Economies of Scale and Scope in River Basin Management

Published: November 15, 2004
Author: Gary Wolff

New approaches to water planning, like Integrated Water Resources Management, are growing in popularity, but have often gotten bogged down, or even been abandoned, because stakeholders don’t feel they are getting enough out of these efforts.

Economies of scale and scope are the payoff for the tedious, time-consuming work of multi-stakeholder processes and our new report, “Economies of Scale and Scope in River Basin Management,” provides pragmatic guidance for more effective water management. It argues that the river basin management component of an effective management system should identify specifically how and when collaboration between specialized organizations will be socially beneficial, and then mobilize sufficient political will to ensure specialized organizations collaborate when they should.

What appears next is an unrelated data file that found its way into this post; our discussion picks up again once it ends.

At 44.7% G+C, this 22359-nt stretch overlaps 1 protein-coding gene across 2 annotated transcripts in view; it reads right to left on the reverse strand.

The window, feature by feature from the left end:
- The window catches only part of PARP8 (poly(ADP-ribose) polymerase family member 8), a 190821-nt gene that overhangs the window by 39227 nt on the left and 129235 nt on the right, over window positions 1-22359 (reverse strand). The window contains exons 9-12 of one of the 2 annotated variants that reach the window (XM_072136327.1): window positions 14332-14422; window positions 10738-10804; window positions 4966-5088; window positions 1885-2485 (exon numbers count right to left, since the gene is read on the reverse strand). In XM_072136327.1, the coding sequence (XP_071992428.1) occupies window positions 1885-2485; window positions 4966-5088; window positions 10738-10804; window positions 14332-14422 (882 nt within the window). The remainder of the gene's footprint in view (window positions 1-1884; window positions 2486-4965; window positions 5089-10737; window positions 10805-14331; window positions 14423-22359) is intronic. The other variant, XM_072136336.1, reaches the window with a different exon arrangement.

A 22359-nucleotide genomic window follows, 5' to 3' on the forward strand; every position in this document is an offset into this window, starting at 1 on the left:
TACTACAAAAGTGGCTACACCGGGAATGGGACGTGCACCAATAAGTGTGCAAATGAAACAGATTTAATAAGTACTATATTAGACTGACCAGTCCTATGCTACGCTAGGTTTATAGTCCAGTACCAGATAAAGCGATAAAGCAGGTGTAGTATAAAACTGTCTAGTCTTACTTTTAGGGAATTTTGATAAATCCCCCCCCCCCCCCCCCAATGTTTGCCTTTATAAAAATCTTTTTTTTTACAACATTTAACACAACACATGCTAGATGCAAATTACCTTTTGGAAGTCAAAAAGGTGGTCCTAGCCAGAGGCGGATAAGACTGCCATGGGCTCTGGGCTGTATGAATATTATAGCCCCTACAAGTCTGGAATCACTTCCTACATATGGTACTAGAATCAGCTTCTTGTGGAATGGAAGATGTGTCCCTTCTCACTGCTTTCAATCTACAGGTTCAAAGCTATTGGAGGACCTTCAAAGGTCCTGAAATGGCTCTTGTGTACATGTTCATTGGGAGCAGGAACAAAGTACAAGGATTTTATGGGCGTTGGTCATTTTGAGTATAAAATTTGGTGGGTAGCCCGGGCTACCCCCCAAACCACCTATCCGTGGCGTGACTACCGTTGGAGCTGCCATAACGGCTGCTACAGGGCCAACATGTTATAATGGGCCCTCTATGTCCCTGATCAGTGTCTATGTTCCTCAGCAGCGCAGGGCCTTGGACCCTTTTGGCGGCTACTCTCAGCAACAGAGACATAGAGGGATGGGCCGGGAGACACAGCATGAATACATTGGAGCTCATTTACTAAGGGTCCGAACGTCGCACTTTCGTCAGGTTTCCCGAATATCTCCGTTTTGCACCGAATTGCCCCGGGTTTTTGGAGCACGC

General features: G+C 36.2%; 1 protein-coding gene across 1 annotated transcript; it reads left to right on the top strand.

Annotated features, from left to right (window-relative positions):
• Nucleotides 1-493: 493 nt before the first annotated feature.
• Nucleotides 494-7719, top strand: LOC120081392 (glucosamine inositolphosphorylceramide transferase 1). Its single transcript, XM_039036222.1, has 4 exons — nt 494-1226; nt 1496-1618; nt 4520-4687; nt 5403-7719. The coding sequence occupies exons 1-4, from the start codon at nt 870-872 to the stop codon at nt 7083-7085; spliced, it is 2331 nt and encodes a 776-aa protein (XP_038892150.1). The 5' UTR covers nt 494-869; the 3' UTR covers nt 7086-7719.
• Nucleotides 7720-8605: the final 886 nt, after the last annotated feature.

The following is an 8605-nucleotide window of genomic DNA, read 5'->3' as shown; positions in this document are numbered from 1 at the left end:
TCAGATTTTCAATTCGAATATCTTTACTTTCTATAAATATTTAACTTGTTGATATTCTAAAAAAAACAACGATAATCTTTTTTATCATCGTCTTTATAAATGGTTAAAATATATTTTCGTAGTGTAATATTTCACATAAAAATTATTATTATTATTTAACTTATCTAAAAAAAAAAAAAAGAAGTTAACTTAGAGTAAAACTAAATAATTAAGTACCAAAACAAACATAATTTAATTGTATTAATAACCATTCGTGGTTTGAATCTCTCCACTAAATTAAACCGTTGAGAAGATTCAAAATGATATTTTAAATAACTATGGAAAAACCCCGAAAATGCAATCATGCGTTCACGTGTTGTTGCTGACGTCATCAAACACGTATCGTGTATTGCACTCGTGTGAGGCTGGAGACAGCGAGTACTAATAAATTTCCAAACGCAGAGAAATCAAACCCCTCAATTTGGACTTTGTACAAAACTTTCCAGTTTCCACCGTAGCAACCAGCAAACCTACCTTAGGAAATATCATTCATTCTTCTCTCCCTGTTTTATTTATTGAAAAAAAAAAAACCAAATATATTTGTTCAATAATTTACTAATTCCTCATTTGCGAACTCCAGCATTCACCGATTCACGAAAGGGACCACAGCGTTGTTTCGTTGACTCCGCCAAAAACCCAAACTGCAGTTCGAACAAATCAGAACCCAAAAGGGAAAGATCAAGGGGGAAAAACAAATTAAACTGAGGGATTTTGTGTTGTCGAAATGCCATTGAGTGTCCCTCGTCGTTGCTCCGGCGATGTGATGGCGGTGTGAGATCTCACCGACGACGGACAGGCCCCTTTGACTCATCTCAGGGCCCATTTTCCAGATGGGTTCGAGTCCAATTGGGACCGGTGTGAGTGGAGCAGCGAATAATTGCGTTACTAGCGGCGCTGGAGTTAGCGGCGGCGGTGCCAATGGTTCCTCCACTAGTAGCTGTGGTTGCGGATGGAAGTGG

The economic insight this paper offers is that collaboration between specialized agencies is socially desirable when economies of scale or scope exist that cannot be captured by any one specialized organization. Successful integration occurs when these economies are identified and captured, and when more specialized organizations are allowed to manage projects that do not involve such economies.

This paper defines economies of scale and scope, describes economies of scope in more detail since this is a phrase that non-economists are unfamiliar with, provides a few examples of each in the US setting, and provides some concluding remarks on implementation challenges.

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Published November 2004